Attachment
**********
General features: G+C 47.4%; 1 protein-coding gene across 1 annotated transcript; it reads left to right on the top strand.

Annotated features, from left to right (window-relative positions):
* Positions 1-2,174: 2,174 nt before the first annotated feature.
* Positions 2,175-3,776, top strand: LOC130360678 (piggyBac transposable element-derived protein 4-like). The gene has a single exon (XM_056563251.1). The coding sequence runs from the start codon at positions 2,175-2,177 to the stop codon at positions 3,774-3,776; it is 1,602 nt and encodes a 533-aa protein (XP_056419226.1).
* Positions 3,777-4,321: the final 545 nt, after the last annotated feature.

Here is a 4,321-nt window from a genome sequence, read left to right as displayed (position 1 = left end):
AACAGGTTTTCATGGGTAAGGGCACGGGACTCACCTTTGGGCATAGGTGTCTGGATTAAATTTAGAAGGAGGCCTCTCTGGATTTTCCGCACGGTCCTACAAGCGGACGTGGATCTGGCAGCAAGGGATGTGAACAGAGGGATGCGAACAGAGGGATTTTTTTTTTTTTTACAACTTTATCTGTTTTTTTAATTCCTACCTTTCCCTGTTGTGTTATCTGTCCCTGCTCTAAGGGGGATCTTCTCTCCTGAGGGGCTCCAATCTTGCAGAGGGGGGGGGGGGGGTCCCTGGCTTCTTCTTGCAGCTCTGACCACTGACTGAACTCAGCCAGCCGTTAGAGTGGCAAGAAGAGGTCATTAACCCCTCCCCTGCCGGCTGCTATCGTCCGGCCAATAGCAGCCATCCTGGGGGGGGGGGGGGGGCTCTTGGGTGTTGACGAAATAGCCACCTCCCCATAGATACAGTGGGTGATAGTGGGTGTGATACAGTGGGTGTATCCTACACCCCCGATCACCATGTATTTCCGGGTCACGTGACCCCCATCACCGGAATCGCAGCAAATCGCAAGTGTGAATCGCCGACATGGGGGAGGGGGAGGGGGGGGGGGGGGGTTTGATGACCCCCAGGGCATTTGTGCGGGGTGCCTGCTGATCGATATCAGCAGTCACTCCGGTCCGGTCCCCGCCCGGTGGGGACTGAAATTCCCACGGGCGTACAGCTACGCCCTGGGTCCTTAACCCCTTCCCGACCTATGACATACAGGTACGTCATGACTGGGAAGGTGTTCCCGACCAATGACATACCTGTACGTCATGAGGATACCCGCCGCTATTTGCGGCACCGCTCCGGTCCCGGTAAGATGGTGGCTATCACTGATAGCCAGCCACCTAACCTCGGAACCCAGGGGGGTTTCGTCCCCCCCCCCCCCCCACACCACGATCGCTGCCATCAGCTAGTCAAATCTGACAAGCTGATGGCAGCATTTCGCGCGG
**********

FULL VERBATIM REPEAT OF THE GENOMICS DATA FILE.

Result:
General features: G+C 47.4%; 1 protein-coding gene across 1 annotated transcript; it reads left to right on the top strand.

Annotated features, from left to right (window-relative positions):
* Positions 1-2,174: 2,174 nt before the first annotated feature.
* Positions 2,175-3,776, top strand: LOC130360678 (piggyBac transposable element-derived protein 4-like). The gene has a single exon (XM_056563251.1). The coding sequence runs from the start codon at positions 2,175-2,177 to the stop codon at positions 3,774-3,776; it is 1,602 nt and encodes a 533-aa protein (XP_056419226.1).
* Positions 3,777-4,321: the final 545 nt, after the last annotated feature.

Here is a 4,321-nt window from a genome sequence, read left to right as displayed (position 1 = left end):
AACAGGTTTTCATGGGTAAGGGCACGGGACTCACCTTTGGGCATAGGTGTCTGGATTAAATTTAGAAGGAGGCCTCTCTGGATTTTCCGCACGGTCCTACAAGCGGACGTGGATCTGGCAGCAAGGGATGTGAACAGAGGGATGCGAACAGAGGGATTTTTTTTTTTTTTACAACTTTATCTGTTTTTTTAATTCCTACCTTTCCCTGTTGTGTTATCTGTCCCTGCTCTAAGGGGGATCTTCTCTCCTGAGGGGCTCCAATCTTGCAGAGGGGGGGGGGGGGGTCCCTGGCTTCTTCTTGCAGCTCTGACCACTGACTGAACTCAGCCAGCCGTTAGAGTGGCAAGAAGAGGTCATTAACCCCTCCCCTGCCGGCTGCTATCGTCCGGCCAATAGCAGCCATCCTGGGGGGGGGGGGGGGGCTCTTGGGTGTTGACGAAATAGCCACCTCCCCATAGATACAGTGGGTGATAGTGGGTGTGATACAGTGGGTGTATCCTACACCCCCGATCACCATGTATTTCCGGGTCACGTGACCCCCATCACCGGAATCGCAGCAAATCGCAAGTGTGAATCGCCGACATGGGGGAGGGGGAGGGGGGGGGGGGGGGTTTGATGACCCCCAGGGCATTTGTGCGGGGTGCCTGCTGATCGATATCAGCAGTCACTCCGGTCCGGTCCCCGCCCGGTGGGGACTGAAATTCCCACGGGCGTACAGCTACGCCCTGGGTCCTTAACCCCTTCCCGACCTATGACATACAGGTACGTCATGACTGGGAAGGTGTTCCCGACCAATGACATACCTGTACGTCATGAGGATACCCGCCGCTATTTGCGGCACCGCTCCGGTCCCGGTAAGATGGTGGCTATCACTGATAGCCAGCCACCTAACCTCGGAACCCAGGGGGGTTTCGTCCCCCCCCCCCCCCCACACCACGATCGCTGCCATCAGCTAGTCAAATCTGACAAGCTGATGGCAGCATTTCGCGCGG